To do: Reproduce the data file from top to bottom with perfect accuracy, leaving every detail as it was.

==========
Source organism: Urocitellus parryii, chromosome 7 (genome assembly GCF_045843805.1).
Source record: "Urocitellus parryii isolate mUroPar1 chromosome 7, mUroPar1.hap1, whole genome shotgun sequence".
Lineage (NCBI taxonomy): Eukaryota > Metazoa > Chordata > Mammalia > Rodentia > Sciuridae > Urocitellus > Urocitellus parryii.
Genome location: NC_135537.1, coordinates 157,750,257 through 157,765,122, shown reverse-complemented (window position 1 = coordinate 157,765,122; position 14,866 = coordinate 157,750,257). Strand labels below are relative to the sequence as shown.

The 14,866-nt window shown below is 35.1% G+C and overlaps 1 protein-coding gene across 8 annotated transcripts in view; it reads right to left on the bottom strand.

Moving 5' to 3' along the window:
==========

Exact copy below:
Source organism: Urocitellus parryii, chromosome 7 (genome assembly GCF_045843805.1).
Source record: "Urocitellus parryii isolate mUroPar1 chromosome 7, mUroPar1.hap1, whole genome shotgun sequence".
Lineage (NCBI taxonomy): Eukaryota > Metazoa > Chordata > Mammalia > Rodentia > Sciuridae > Urocitellus > Urocitellus parryii.
Genome location: NC_135537.1, coordinates 157,750,257 through 157,765,122, shown reverse-complemented (window position 1 = coordinate 157,765,122; position 14,866 = coordinate 157,750,257). Strand labels below are relative to the sequence as shown.

The 14,866-nt window shown below is 35.1% G+C and overlaps 1 protein-coding gene across 8 annotated transcripts in view; it reads right to left on the bottom strand.

Moving 5' to 3' along the window: